A new study has found that 35 per cent of men from rural Brazil have had sex with an animal.
A total of 492 men took part in the study ranging in age from 18 to 80 years old.
A team of urologists from centres around Brazil were involved in the research project, which looked at risk factors for penile cancer in men.
And it found that men who had sex with animals during their lifetimes were twice as likely to develop cancer of the penis as others.
Those who had engaged in bestiality also reported a higher incidence of sexually transmitted diseases.
Of the 492 men who took part in the study, 118 were penile cancer patients.
A total of 45 per cent of those suffering from cancer told how they had had sex with an animal.
This was compared to 32 per cent of healthy men.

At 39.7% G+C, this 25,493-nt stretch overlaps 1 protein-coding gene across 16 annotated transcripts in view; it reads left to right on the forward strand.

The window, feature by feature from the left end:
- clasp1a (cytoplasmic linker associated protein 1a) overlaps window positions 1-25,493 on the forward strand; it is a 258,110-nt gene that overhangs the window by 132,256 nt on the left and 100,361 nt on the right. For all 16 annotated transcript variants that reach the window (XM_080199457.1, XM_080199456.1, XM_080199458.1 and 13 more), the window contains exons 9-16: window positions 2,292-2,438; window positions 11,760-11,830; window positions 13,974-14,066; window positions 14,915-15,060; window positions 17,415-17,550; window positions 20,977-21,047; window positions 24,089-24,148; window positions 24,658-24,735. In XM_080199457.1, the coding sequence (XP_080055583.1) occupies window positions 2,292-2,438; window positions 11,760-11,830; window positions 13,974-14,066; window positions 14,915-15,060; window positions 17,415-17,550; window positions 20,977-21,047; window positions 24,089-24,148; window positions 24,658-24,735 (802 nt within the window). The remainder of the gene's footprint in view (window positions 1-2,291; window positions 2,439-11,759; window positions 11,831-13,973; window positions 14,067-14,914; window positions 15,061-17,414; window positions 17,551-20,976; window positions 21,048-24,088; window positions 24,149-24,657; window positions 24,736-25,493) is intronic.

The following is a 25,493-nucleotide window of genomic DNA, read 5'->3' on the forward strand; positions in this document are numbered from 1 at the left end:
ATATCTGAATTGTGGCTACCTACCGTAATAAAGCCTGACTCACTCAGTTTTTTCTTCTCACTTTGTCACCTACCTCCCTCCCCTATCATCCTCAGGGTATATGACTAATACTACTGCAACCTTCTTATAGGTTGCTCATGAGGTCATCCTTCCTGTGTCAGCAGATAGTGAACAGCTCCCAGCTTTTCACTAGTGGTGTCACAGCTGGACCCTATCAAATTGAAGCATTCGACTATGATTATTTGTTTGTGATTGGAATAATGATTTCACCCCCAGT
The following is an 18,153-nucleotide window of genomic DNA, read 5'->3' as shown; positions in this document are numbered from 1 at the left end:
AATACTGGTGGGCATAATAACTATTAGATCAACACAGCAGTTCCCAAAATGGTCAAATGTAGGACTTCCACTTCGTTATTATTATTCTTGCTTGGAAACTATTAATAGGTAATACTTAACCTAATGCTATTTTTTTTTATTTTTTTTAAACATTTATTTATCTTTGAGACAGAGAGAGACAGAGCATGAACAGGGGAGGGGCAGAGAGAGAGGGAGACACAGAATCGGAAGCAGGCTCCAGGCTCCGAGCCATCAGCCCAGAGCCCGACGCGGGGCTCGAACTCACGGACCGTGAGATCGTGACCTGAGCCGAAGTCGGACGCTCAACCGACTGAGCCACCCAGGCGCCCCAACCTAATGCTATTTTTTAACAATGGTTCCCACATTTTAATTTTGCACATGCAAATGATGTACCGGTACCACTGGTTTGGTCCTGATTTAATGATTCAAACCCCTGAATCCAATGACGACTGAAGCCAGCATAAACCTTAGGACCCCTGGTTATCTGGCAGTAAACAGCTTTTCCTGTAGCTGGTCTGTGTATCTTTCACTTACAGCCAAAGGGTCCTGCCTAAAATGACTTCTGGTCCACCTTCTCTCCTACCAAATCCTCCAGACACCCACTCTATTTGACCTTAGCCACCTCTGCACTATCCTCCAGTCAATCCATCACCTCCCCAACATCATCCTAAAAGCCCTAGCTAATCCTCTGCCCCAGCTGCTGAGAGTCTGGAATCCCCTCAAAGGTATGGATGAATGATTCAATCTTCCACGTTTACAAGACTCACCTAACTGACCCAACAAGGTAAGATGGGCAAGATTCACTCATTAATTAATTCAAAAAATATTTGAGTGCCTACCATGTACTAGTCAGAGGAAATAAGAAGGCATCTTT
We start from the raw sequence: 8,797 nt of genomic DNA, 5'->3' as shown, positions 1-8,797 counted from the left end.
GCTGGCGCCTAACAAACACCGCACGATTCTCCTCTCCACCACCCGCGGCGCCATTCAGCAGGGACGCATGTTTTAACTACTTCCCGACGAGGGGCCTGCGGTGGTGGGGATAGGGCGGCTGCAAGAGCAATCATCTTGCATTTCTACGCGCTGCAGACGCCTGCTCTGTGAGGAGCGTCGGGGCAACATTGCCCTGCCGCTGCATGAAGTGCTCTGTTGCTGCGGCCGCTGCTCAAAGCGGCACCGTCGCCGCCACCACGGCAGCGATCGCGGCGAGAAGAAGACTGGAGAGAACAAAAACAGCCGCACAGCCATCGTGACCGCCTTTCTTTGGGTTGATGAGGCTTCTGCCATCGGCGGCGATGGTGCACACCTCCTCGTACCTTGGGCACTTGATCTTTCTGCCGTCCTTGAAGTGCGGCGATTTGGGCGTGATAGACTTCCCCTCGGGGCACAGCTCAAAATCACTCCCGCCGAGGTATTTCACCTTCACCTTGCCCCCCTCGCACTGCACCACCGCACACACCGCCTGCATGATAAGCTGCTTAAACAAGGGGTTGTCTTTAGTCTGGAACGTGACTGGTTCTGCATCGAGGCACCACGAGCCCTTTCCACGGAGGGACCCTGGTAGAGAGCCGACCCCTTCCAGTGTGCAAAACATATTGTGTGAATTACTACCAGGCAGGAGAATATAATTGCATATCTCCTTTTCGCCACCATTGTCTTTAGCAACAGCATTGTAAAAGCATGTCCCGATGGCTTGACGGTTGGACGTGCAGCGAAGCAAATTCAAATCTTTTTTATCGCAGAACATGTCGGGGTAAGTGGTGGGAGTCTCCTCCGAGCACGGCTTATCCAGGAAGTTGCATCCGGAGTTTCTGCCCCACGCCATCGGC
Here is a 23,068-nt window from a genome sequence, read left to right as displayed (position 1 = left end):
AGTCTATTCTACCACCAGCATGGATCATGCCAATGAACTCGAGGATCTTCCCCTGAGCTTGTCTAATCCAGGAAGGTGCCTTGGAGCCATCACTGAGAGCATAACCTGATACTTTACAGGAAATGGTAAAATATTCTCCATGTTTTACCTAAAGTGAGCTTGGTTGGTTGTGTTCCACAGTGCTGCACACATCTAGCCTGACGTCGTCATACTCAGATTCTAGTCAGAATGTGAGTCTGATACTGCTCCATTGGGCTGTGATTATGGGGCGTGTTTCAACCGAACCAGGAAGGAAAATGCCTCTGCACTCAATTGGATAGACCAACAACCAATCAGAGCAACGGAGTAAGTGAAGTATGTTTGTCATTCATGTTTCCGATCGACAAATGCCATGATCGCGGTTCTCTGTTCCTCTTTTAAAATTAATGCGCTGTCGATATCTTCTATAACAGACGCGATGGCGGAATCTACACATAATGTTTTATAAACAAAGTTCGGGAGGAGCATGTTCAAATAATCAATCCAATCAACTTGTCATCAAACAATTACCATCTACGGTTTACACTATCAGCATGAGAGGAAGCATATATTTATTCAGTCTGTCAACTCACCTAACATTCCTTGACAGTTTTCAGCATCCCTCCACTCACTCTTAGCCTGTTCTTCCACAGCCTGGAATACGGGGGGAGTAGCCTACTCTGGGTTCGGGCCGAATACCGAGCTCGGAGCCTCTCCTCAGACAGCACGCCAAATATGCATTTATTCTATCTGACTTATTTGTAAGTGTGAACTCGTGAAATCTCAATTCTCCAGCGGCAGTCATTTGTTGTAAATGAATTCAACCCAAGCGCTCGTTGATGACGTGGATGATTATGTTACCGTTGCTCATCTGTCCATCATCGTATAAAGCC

A total of 59 per cent of men who had sex with animals did so for one to five years, while 21 per cent continued the behaviour, also known as zoophilia, for more than five years.
The subjects reported a variety of frequencies for their sex acts, ranging from monthly to daily.
The researchers found no association between penile cancer and the number of animals the men used over time.
The species included mares, cows, pigs and chickens, among other animals.
Lead author was Stjnio de Cassio Zequi, a urologist in Sao Paulo, and he said his study is the first to link the practice to male genital cancers.
He told LiveScience that if a man has sex with an animal it could produce micro-traumas in the human penile tissue.
‘The genital mucus membranes of animals could have different characteristics from human genitalia, and the animals’ secretions are probably different from human fluids.
‘Perhaps animal tissues are less soft than ours, and non-human secretions would be toxic for us.’